The changing symbolic meaning of the extinct great auk and its afterlife as a museum object at the Natural History Museum of Denmark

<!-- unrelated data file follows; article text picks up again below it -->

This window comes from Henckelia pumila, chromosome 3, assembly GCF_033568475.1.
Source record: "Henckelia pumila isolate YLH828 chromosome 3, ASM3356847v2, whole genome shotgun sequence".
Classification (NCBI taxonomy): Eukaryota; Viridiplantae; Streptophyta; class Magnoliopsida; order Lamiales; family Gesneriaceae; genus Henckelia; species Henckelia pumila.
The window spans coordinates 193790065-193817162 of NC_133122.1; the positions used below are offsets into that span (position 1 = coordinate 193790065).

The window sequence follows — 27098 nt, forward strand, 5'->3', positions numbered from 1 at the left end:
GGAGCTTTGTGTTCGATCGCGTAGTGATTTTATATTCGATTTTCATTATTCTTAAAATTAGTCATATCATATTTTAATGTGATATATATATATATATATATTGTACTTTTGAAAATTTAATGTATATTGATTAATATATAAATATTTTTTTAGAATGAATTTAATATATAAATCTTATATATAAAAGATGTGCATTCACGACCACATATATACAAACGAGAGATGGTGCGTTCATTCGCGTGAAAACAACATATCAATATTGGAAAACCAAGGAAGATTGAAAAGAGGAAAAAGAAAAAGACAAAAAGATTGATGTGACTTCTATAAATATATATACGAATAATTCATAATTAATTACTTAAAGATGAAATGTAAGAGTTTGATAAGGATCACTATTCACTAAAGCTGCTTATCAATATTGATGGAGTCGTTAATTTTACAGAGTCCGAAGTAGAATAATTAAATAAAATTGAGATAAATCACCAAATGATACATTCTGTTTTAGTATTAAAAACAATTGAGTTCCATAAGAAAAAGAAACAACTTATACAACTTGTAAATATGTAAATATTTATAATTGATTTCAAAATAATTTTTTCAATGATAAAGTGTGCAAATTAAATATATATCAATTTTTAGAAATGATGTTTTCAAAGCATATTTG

This article examines the historical context and afterlife of the great auk as a museum object. The focus is on the changing meaning of the bird as it travels across cultural boundaries, material forms and historical periods. It starts by focusing on how the bird was contextualized within Ole Worm’s cabinet in the 17th century and then moves on to more recent museum representations. By conducting interviews with museum staff and professionals and analysis of items stored and/or exhibited at the museum, the symbolic meanings and representative functions of the great auk are brought into light. As proposed in this paper, certain characteristics, values and meanings stem from the materiality of the objects but also from their travels and re-locations. The investigation reveals how the role of the great auk in relation to collective museum (and human) challenges such as emerging ecological limits and biodiversity loss has been developing.
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